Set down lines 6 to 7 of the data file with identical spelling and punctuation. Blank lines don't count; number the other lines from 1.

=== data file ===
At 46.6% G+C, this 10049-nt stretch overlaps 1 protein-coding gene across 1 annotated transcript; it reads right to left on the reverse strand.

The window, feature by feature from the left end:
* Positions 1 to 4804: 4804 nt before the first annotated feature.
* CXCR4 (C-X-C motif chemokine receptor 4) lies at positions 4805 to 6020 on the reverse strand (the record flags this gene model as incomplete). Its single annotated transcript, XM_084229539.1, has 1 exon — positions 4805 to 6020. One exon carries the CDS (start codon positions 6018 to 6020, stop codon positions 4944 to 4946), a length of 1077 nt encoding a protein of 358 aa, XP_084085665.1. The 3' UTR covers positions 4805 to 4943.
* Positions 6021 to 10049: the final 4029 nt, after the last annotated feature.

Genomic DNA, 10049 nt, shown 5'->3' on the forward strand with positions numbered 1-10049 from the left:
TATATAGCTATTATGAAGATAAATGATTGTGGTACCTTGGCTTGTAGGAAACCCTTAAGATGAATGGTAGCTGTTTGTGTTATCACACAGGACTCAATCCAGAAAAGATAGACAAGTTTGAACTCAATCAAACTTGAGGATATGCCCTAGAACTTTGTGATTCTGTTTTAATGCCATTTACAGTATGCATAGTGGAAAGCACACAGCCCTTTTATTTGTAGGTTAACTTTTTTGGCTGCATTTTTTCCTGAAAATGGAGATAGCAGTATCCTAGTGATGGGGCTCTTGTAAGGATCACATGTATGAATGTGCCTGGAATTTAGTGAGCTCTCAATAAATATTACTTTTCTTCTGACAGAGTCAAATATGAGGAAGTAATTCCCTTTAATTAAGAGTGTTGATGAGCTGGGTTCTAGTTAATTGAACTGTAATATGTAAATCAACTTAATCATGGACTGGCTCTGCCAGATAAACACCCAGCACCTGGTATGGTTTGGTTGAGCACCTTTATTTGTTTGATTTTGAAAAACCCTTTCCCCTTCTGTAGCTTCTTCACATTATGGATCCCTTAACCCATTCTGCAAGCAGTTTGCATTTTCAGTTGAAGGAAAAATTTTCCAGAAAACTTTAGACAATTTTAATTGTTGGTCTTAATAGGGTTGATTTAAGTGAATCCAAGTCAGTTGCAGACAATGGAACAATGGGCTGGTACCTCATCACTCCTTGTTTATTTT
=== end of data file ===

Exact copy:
Genomic DNA, 10049 nt, shown 5'->3' on the forward strand with positions numbered 1-10049 from the left:
TATATAGCTATTATGAAGATAAATGATTGTGGTACCTTGGCTTGTAGGAAACCCTTAAGATGAATGGTAGCTGTTTGTGTTATCACACAGGACTCAATCCAGAAAAGATAGACAAGTTTGAACTCAATCAAACTTGAGGATATGCCCTAGAACTTTGTGATTCTGTTTTAATGCCATTTACAGTATGCATAGTGGAAAGCACACAGCCCTTTTATTTGTAGGTTAACTTTTTTGGCTGCATTTTTTCCTGAAAATGGAGATAGCAGTATCCTAGTGATGGGGCTCTTGTAAGGATCACATGTATGAATGTGCCTGGAATTTAGTGAGCTCTCAATAAATATTACTTTTCTTCTGACAGAGTCAAATATGAGGAAGTAATTCCCTTTAATTAAGAGTGTTGATGAGCTGGGTTCTAGTTAATTGAACTGTAATATGTAAATCAACTTAATCATGGACTGGCTCTGCCAGATAAACACCCAGCACCTGGTATGGTTTGGTTGAGCACCTTTATTTGTTTGATTTTGAAAAACCCTTTCCCCTTCTGTAGCTTCTTCACATTATGGATCCCTTAACCCATTCTGCAAGCAGTTTGCATTTTCAGTTGAAGGAAAAATTTTCCAGAAAACTTTAGACAATTTTAATTGTTGGTCTTAATAGGGTTGATTTAAGTGAATCCAAGTCAGTTGCAGACAATGGAACAATGGGCTGGTACCTCATCACTCCTTGTTTATTTT